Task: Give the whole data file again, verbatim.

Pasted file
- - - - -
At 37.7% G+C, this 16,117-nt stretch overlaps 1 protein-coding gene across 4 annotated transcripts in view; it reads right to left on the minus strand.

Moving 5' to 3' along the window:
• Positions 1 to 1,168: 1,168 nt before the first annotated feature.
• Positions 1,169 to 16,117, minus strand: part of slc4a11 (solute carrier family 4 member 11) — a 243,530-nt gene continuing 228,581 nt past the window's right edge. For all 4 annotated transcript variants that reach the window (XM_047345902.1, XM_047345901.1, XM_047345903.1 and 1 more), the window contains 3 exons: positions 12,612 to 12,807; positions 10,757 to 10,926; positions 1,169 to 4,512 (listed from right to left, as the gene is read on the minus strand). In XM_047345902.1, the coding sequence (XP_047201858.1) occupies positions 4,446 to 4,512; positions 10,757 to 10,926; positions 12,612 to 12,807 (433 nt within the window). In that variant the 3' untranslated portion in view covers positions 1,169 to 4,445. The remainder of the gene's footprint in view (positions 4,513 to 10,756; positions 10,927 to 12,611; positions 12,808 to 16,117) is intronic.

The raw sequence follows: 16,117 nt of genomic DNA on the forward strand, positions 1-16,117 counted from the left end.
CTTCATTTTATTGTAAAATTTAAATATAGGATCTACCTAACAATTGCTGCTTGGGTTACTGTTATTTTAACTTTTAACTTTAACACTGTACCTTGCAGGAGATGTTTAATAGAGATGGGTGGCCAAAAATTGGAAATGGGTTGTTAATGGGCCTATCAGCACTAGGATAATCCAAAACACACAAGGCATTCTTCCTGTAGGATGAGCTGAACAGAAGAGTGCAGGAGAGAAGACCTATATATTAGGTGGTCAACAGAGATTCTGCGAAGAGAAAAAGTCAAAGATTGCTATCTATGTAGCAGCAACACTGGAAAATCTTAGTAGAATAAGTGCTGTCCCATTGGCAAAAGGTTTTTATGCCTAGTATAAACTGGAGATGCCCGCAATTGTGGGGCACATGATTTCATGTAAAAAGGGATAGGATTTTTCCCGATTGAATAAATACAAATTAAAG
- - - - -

At 37.7% G+C, this 16,117-nt stretch overlaps 1 protein-coding gene across 4 annotated transcripts in view; it reads right to left on the minus strand.

Moving 5' to 3' along the window:
• Positions 1 to 1,168: 1,168 nt before the first annotated feature.
• Positions 1,169 to 16,117, minus strand: part of slc4a11 (solute carrier family 4 member 11) — a 243,530-nt gene continuing 228,581 nt past the window's right edge. For all 4 annotated transcript variants that reach the window (XM_047345902.1, XM_047345901.1, XM_047345903.1 and 1 more), the window contains 3 exons: positions 12,612 to 12,807; positions 10,757 to 10,926; positions 1,169 to 4,512 (listed from right to left, as the gene is read on the minus strand). In XM_047345902.1, the coding sequence (XP_047201858.1) occupies positions 4,446 to 4,512; positions 10,757 to 10,926; positions 12,612 to 12,807 (433 nt within the window). In that variant the 3' untranslated portion in view covers positions 1,169 to 4,445. The remainder of the gene's footprint in view (positions 4,513 to 10,756; positions 10,927 to 12,611; positions 12,808 to 16,117) is intronic.

The raw sequence follows: 16,117 nt of genomic DNA on the forward strand, positions 1-16,117 counted from the left end.
CTTCATTTTATTGTAAAATTTAAATATAGGATCTACCTAACAATTGCTGCTTGGGTTACTGTTATTTTAACTTTTAACTTTAACACTGTACCTTGCAGGAGATGTTTAATAGAGATGGGTGGCCAAAAATTGGAAATGGGTTGTTAATGGGCCTATCAGCACTAGGATAATCCAAAACACACAAGGCATTCTTCCTGTAGGATGAGCTGAACAGAAGAGTGCAGGAGAGAAGACCTATATATTAGGTGGTCAACAGAGATTCTGCGAAGAGAAAAAGTCAAAGATTGCTATCTATGTAGCAGCAACACTGGAAAATCTTAGTAGAATAAGTGCTGTCCCATTGGCAAAAGGTTTTTATGCCTAGTATAAACTGGAGATGCCCGCAATTGTGGGGCACATGATTTCATGTAAAAAGGGATAGGATTTTTCCCGATTGAATAAATACAAATTAAAG